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The keystone of any good guest relations management team is the guest relations manager, charged with coordinating all these tasks to ensure that guests have a pleasant welcome and a memorable stay. Ideally, managers in this department should boast of both technical knowledge of the industry’s inner workings and good interpersonal communication skills to handle the demands of guests.

Much like their superiors, employees working in this department would need to be courteous, positive, patient, and most importantly, very efficient. People skills are as important a factor as the ability to perform a job quickly.

Patrick Imbardelli, managing director of Imbardelli Holdings Limited, has had more than three decades of experience in the hospitality industry, having worked closely with some of the biggest names in the industry. Visit this blog for more updates on the state of the hospitality industry.

The hotel spell: Making guests fall in love with their stay

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What makes a hotel experience unforgettable? What makes people decide to return to the hotel, even before they’ve left? What makes a hotel a part of people’s lives? Here are a few of the dealbreakers of people’s relationship with hotels:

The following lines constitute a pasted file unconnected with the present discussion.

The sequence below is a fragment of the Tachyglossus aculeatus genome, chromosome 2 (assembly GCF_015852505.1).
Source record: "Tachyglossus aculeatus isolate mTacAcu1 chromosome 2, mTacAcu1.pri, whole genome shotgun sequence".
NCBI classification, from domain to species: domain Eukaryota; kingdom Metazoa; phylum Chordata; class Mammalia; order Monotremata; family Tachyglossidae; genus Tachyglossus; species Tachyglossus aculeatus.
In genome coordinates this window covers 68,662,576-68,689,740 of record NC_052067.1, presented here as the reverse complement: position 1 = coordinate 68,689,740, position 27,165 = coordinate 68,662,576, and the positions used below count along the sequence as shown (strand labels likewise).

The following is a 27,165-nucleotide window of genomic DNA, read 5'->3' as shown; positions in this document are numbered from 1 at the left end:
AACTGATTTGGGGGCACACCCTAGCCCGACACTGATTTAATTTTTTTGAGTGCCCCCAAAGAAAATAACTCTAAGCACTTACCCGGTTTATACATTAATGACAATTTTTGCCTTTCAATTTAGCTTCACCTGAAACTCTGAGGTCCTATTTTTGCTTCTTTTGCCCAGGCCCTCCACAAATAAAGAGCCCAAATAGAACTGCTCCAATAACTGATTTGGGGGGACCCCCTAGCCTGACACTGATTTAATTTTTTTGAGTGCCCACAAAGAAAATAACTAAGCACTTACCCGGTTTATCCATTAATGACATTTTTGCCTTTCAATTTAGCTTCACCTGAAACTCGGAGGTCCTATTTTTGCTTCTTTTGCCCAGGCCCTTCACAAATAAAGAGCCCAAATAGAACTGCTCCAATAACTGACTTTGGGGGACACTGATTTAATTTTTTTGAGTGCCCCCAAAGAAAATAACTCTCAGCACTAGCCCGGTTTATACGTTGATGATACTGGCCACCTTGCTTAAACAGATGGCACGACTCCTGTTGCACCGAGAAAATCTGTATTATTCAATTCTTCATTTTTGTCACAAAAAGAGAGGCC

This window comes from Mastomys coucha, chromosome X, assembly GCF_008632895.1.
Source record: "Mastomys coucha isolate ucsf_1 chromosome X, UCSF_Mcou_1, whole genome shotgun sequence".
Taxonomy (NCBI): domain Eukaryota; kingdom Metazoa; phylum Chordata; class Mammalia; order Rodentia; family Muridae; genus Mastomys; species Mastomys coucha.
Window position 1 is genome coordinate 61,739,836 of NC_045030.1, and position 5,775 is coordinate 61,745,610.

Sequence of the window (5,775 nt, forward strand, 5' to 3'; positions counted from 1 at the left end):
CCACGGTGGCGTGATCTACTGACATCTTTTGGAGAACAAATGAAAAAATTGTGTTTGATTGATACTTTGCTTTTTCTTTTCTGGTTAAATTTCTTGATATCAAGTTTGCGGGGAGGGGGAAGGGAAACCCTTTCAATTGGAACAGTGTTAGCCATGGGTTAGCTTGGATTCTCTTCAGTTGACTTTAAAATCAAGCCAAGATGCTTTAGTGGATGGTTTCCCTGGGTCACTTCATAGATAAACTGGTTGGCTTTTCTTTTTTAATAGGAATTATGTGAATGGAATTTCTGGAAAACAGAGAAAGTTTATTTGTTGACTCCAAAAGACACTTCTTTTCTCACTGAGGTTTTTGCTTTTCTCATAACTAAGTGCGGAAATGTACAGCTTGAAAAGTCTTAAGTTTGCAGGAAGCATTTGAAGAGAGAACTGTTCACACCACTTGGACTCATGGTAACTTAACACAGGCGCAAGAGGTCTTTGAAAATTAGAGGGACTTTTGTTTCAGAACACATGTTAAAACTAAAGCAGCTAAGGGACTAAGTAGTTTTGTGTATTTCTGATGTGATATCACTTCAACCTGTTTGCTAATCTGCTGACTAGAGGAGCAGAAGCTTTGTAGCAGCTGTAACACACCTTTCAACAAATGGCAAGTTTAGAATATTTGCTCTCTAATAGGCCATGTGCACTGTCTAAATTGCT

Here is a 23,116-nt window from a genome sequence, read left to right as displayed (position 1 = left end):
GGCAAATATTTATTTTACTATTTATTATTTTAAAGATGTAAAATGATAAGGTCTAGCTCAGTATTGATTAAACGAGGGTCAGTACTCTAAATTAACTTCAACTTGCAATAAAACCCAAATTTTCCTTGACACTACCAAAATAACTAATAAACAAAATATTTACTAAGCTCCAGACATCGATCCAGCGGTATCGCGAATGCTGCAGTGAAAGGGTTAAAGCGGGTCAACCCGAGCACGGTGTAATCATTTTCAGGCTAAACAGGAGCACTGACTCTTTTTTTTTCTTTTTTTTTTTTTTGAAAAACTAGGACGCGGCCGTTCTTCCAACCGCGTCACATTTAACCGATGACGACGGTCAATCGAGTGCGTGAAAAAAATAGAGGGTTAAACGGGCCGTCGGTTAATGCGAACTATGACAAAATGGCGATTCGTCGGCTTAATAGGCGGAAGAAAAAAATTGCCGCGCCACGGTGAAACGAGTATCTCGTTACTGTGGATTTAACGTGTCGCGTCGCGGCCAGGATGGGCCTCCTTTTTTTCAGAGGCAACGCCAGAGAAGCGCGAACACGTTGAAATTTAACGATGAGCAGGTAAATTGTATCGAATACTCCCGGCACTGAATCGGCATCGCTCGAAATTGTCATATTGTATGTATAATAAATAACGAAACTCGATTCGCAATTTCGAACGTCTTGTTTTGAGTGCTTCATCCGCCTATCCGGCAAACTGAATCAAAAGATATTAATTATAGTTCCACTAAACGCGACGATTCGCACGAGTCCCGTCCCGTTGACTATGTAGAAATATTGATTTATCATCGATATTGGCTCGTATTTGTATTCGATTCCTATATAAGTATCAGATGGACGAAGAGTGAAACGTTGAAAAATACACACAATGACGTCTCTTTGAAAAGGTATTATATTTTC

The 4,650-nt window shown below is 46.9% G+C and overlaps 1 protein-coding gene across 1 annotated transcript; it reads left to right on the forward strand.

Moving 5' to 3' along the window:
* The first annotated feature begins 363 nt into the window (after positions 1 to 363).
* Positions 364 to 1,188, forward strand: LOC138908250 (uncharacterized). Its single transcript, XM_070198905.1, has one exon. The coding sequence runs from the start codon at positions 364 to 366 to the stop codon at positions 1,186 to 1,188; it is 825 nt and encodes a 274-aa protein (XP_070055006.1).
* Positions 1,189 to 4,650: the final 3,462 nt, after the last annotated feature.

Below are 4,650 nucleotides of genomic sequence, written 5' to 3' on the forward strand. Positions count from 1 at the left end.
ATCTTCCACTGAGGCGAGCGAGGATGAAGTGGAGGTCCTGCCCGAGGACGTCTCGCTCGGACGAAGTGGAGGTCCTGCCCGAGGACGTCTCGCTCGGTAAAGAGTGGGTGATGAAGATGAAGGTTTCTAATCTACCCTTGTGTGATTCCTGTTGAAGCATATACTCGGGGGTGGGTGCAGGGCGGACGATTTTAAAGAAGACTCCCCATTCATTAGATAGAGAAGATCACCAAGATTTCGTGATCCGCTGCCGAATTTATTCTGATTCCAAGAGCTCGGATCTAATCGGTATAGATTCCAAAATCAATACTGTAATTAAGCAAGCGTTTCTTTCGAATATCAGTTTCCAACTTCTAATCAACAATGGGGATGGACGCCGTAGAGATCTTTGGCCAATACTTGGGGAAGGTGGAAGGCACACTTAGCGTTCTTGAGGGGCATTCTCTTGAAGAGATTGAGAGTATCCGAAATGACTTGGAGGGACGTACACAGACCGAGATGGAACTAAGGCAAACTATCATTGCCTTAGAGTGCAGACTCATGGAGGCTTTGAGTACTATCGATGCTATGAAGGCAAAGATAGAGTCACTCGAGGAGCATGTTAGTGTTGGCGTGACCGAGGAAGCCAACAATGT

• The inside of a hotel plays a big part in the guest’s experience. A guest’s mind needs to be relaxed, and the design of guest rooms should facilitate that. If the hotel is part of a tropical resort and the exterior is already relaxing, like an ocean view or an infinity pool, then the inside of the guest rooms should match the ecosystem.

• Emphasizing again on a hotel’s interior, the ease of moving around from room to restaurant, to pool, to gym, makes a great impression. If the hotel’s design requires a guest to walk half a kilometer to reach the bar, and another half kilometer to get back to his or her room, that would make for an unforgettable experience – for the wrong reasons.

• Good food and great service go a long, long way. These are a must for any hotel. Hotel staff should always treat guests as they would their bosses. In turn, guests should feel like they would rather be in a hotel than their own home.

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Patrick Imbardelli is the managing director of Imbardelli Holdings Limited, a company based in Sydney, Australia. Imbardelli formulates strategies for hotel chains around the world, helping them provide the best service guests can expect. Learn more about the hotel industry and Patrick Imbardelli by visiting this Facebook page.

New technological frontiers for the hospitality industry

As modern travelers’ needs change, so too must the hospitality industry, in order to accommodate their new demands. New innovations applied in the hotel setting promise to make significant and lucrative changes to the industry.